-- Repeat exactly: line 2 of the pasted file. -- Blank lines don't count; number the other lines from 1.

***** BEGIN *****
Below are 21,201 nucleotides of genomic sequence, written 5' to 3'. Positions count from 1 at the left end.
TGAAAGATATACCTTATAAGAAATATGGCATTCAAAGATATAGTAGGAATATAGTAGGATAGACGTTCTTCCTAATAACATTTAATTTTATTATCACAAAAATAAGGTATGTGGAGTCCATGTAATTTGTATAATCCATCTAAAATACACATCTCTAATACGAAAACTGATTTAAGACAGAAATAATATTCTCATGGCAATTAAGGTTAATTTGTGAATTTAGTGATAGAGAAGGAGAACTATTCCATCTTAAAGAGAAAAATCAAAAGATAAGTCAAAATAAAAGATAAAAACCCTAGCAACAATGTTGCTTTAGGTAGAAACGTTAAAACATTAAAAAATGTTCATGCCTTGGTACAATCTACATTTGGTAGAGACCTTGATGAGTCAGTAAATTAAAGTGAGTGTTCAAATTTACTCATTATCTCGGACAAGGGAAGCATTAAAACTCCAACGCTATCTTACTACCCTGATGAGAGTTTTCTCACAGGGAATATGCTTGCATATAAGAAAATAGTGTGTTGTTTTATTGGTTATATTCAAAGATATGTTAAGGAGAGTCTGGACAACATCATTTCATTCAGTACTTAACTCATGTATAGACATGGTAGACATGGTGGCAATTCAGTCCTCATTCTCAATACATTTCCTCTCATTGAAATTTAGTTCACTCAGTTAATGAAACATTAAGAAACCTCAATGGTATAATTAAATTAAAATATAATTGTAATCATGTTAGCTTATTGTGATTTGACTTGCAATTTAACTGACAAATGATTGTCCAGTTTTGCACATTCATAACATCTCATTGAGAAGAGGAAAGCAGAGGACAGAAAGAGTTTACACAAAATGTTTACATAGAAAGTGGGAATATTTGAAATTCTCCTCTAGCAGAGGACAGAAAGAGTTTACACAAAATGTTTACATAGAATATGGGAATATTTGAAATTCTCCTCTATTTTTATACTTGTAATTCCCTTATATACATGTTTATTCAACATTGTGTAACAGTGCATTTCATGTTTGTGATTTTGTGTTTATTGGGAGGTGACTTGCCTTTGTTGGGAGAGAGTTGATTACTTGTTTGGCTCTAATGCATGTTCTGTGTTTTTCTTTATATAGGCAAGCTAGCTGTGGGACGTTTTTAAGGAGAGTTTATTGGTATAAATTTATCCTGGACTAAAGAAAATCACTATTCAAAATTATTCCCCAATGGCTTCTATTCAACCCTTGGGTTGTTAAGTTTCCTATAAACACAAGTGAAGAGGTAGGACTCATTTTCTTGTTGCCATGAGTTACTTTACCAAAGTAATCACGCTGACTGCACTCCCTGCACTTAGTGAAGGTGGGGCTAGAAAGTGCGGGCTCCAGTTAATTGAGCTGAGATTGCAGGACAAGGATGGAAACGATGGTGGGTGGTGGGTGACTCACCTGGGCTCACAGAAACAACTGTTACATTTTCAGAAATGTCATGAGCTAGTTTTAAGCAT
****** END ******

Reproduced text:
TGAAAGATATACCTTATAAGAAATATGGCATTCAAAGATATAGTAGGAATATAGTAGGATAGACGTTCTTCCTAATAACATTTAATTTTATTATCACAAAAATAAGGTATGTGGAGTCCATGTAATTTGTATAATCCATCTAAAATACACATCTCTAATACGAAAACTGATTTAAGACAGAAATAATATTCTCATGGCAATTAAGGTTAATTTGTGAATTTAGTGATAGAGAAGGAGAACTATTCCATCTTAAAGAGAAAAATCAAAAGATAAGTCAAAATAAAAGATAAAAACCCTAGCAACAATGTTGCTTTAGGTAGAAACGTTAAAACATTAAAAAATGTTCATGCCTTGGTACAATCTACATTTGGTAGAGACCTTGATGAGTCAGTAAATTAAAGTGAGTGTTCAAATTTACTCATTATCTCGGACAAGGGAAGCATTAAAACTCCAACGCTATCTTACTACCCTGATGAGAGTTTTCTCACAGGGAATATGCTTGCATATAAGAAAATAGTGTGTTGTTTTATTGGTTATATTCAAAGATATGTTAAGGAGAGTCTGGACAACATCATTTCATTCAGTACTTAACTCATGTATAGACATGGTAGACATGGTGGCAATTCAGTCCTCATTCTCAATACATTTCCTCTCATTGAAATTTAGTTCACTCAGTTAATGAAACATTAAGAAACCTCAATGGTATAATTAAATTAAAATATAATTGTAATCATGTTAGCTTATTGTGATTTGACTTGCAATTTAACTGACAAATGATTGTCCAGTTTTGCACATTCATAACATCTCATTGAGAAGAGGAAAGCAGAGGACAGAAAGAGTTTACACAAAATGTTTACATAGAAAGTGGGAATATTTGAAATTCTCCTCTAGCAGAGGACAGAAAGAGTTTACACAAAATGTTTACATAGAATATGGGAATATTTGAAATTCTCCTCTATTTTTATACTTGTAATTCCCTTATATACATGTTTATTCAACATTGTGTAACAGTGCATTTCATGTTTGTGATTTTGTGTTTATTGGGAGGTGACTTGCCTTTGTTGGGAGAGAGTTGATTACTTGTTTGGCTCTAATGCATGTTCTGTGTTTTTCTTTATATAGGCAAGCTAGCTGTGGGACGTTTTTAAGGAGAGTTTATTGGTATAAATTTATCCTGGACTAAAGAAAATCACTATTCAAAATTATTCCCCAATGGCTTCTATTCAACCCTTGGGTTGTTAAGTTTCCTATAAACACAAGTGAAGAGGTAGGACTCATTTTCTTGTTGCCATGAGTTACTTTACCAAAGTAATCACGCTGACTGCACTCCCTGCACTTAGTGAAGGTGGGGCTAGAAAGTGCGGGCTCCAGTTAATTGAGCTGAGATTGCAGGACAAGGATGGAAACGATGGTGGGTGGTGGGTGACTCACCTGGGCTCACAGAAACAACTGTTACATTTTCAGAAATGTCATGAGCTAGTTTTAAGCAT